Economically Advanced Economies

One of the topics studied in GCSE Geography is the different types of economies found in different parts of the world, such as LEDCs and emerging economies. This quiz focusses on economically advanced economies, or MEDCs

The United States of America, Japan and Western Europe are often seen as being the major players when discussing economically advanced economies, or MEDCs. These economies were built during the Industrial Revolution and have dominated the markets ever since. This has lead to somewhat of a north/south divide, with the bulk of the MEDCs being in the Northern Hemisphere (other than Australia and New Zealand, whose economies were initially built by the European market but have maintained a strong position due to having large amounts of natural resources).

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There are a number of indicators that geographers use to assess the state of a country’s economy. There are a series of economic and non-economic factors that are often linked. Literacy rates directly link to the skills of the workforce, whilst nations with poor health care will lose members of society to disease and so will have far lower productivity rates.

Many economically advanced economies have a population that is proportionally older, as birth rates have fallen below 2.1 children per mother. This means that populations may start to shrink in the future and there are more retired people than there are people in the workforce. Migration tends to be from emerging economies into economically advanced economies. Some see this as a solution to the shrinking workforce, whilst others see the influx of migrant workers as being a drain on the economy as they send money home to their families, and some may be able to claim assistance from the local government. These economically advanced economies may rely on emerging economies to provide raw materials and primary sector industries as their own economies have become dominated by secondary and tertiary industries.

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  1. What are the spending priorities of an economically advanced economy?
    As economies develop, they look to improve the lives and skills of the population, rather than spending on the military and paying off their debts
  2. How will birth and death rates change as economies become more developed?
    There is a direct correlation between birth rates and female literacy rates - so as the nation develops birth rates fall. At the same time, better health care and security mean that average life expectancy increases, helped in part by a reduction in infant mortality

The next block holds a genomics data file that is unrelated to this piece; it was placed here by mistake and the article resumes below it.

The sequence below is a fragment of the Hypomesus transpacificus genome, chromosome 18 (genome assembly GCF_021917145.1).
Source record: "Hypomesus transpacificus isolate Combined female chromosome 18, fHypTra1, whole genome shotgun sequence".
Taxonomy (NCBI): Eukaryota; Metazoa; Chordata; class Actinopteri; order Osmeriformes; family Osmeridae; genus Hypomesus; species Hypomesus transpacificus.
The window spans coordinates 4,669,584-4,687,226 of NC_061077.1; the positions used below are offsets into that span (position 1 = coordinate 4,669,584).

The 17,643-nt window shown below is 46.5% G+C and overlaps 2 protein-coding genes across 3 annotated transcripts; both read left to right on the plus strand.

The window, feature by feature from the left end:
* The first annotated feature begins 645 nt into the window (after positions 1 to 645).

3. What is GDP?
    A larger GDP means there is more money to invest in improving the country, including education and health
  4. What is the Human Development Index?
    There are a wide number of measurements in the HDI, including access to education, risk of disease and infant mortality rates
  5. What is the correlation between literacy and GDP per capita?
    A skilled workforce allows for people to undertake more skilled jobs and so increase their economic outputs. Also, as a country's GDP rises it has more money to spend on education, in turn increasing literacy
  6. Which of these nations is not seen as being economically advanced?
    China is an emerging economy - relatively low literacy rates, as well as various other unfavourable economic indicators, are countered by being a global mega power
  7. Inflation is a measure of how much the prices of goods, services and wages rise each year. Why does high inflation show that the economy is not developed?
    Inflation can be a huge problem if it goes out of control, devaluing the country's economy and making it unattractive to investors
  8. What does economic structure measure?
    As a country develops, the skilled and financial sectors will improve, changing the ratio between these three sectors
  9. What is the pattern of development in the EU?
    The EU comprises countries from both Western and Eastern Europe. As one of the most developed regions, Western Europe represents a huge proportion of the world's economically advanced economies. Eastern Europe on the other hand, has a number of developing nations
  10. Why is the inequality in wealth an important measure of a country's economic development?
    Nations whose wealth inequality is pronounced are more likely to have a large proportion of the population living below the minimum standards required for a country to grow and prosper

Author: Ruth M

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